Being caught on the deck of your carrier under bombardment is visually quite exciting. Slow moving bolts of energy (we’re just going to call it blaster fire from now on because it’s very much like Star Wars blasters) rain down and form large explosions on impact, alien ships strafe past low enough that you could hitch a ride with a good jump, and aircraft drop from the sky on both sides. Taking off under fire is tense and exciting; seeing the damage alarm just as you’re reaching the end of the runway and glancing at the cockpit display to see you took a hit to the engines makes hitting the ramp a moment of exciting uncertainty.

Each aircraft has multiple points it can take damage and each one will affect its performance in different ways. Taking damage to your engines will lower your thrust and potentially kill them altogether while damaged ailerons will leave you stuck pitching up. A damaged gun will even cause it to misfire or behave erratically. All this sounds great, but it’s time for our first major negative – it’s too easy to take a hit and not realise until things start going wrong. Comprehensive player feedback is important in a flight game; a loud sound and warning message would be the bare minimum. There is the in-cockpit alarm but it’s hit and miss, we’d bet money that it’s only gone off in maybe fifty percent of instances where we’ve taken a hit.

Things can get pretty intense when the aliens start to gain the upper hand.

Player feedback is also lacking in the visual and audio departments. There’s plenty of radio chatter telling you when aliens are incoming but it can be hard to tell the situation around your plane. No doubt in VR you could just easily look around but on a monitor you’re effectively blind – there is a free look button but when you’re using the mouse for manoeuvres it’d be stupid to stop and look around. Some of this could be mitigated with better instrumentation; an Ace Combat style map/radar toggle would let players keep an eye on the big picture without giving up any control. Something like this would also help keep track of the large amounts of power-ups scattered across the battlefield, these can range from points to repairs and it’s hard to tell what you’re getting until you’re half a second away from picking them up. Additionally, louder enemy weapons and impacts would go a long way to helping. They’re firing blasters, and while the science doesn’t exactly exist to say what they’d sound like, it is a huge bolt of energy that would surely make quite the bang as it tears through a fighter jet or helicopter.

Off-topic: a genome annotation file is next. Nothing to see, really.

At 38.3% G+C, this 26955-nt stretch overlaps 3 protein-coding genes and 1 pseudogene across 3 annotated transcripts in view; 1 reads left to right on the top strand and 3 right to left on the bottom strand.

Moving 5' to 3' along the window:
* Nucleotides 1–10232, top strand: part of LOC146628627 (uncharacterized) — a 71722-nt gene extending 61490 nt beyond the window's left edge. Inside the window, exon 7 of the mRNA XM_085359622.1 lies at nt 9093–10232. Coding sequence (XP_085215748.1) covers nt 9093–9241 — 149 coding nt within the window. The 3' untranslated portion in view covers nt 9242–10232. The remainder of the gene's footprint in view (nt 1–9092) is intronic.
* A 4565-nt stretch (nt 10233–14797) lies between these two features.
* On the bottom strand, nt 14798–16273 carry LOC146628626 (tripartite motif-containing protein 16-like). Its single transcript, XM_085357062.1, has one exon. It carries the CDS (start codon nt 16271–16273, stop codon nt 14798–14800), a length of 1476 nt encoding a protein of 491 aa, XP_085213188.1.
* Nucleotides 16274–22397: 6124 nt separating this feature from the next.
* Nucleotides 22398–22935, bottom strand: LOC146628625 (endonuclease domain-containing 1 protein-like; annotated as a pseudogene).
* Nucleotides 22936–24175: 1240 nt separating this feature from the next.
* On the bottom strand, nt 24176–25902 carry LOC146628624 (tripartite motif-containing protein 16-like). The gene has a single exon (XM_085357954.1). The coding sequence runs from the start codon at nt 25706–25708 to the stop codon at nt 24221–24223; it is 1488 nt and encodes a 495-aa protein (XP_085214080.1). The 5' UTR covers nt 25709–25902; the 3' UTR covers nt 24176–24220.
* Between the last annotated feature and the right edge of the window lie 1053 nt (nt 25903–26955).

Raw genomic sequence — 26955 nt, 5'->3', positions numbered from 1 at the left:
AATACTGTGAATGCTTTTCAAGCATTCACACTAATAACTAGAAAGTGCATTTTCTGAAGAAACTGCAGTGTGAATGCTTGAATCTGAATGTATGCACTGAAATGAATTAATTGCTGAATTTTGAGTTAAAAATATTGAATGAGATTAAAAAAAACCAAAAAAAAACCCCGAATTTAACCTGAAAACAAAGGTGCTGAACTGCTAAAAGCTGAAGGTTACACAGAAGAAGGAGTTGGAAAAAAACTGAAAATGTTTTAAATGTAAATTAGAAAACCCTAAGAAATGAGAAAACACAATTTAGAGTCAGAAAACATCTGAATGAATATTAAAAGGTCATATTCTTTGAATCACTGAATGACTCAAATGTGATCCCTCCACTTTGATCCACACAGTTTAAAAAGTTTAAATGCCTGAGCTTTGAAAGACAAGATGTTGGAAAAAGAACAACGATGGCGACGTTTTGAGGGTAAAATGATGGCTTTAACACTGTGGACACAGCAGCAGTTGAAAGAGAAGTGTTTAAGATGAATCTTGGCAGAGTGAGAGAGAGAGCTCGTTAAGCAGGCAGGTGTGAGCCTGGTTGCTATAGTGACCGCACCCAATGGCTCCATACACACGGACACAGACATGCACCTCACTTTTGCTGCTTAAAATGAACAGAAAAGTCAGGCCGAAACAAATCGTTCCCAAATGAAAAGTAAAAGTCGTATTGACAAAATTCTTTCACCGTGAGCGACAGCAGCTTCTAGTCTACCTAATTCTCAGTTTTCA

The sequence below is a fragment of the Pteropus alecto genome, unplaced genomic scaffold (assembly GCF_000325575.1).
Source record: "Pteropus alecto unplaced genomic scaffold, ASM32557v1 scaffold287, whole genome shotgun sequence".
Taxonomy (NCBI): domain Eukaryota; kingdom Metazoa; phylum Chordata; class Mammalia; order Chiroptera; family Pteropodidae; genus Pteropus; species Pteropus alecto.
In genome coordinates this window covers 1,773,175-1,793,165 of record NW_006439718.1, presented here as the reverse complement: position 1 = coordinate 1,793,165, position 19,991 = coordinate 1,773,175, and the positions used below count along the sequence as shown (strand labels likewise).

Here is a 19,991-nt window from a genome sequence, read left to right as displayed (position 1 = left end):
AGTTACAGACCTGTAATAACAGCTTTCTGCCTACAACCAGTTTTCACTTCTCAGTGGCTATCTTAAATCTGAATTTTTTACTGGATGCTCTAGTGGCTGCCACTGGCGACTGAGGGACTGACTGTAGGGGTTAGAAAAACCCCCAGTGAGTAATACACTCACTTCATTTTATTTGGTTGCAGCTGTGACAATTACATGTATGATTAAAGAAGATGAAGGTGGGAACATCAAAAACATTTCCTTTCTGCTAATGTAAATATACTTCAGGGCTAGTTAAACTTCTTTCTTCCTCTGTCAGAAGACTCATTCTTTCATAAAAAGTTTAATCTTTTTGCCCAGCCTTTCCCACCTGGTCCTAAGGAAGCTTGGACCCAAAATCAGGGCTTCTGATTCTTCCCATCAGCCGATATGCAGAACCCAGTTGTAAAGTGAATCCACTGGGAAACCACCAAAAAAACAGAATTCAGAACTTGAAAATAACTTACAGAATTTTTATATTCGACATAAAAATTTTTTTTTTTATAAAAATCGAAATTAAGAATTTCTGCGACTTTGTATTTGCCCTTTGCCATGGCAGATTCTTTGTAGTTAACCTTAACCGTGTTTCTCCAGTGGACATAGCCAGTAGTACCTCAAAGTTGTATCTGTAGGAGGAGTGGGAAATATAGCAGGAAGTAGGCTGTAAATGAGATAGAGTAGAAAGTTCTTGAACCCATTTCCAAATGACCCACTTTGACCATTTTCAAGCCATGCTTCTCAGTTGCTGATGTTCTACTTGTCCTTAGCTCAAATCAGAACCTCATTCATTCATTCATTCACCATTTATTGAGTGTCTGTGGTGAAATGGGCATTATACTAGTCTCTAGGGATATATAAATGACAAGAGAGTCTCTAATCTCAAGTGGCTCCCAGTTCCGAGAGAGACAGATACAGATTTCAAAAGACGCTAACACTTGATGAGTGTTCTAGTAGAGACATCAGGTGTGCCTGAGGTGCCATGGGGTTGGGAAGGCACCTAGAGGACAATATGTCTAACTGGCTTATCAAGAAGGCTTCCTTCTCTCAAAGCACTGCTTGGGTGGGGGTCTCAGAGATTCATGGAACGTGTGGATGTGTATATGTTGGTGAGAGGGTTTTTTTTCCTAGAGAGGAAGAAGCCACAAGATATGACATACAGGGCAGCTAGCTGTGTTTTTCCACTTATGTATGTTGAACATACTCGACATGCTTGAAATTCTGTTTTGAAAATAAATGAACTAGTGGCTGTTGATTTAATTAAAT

Controls in general are also an issue at the moment. Walking around on the carrier deck is awkward and uses the throttle and yaw controls as though your human avatar is also a plane. We applaud Muddy Pixel for keeping the controls simple but we feel like two control profiles (one for on-foot and one for in vehicle) would go a long way to making the game feel more inviting and polished. We’ve also experienced a couple of instances where controls stop responding mid-turn but we can’t honestly say whether this is a bug or the flight model behaving as intended – either way you can be in the middle of a turn with plenty of speed and suddenly find your upper wing yearning for the sweet sweet touch of the floor. It’s possible to fight this but for a second or so it feels like the roll and yaw controls are having no impact whatsoever.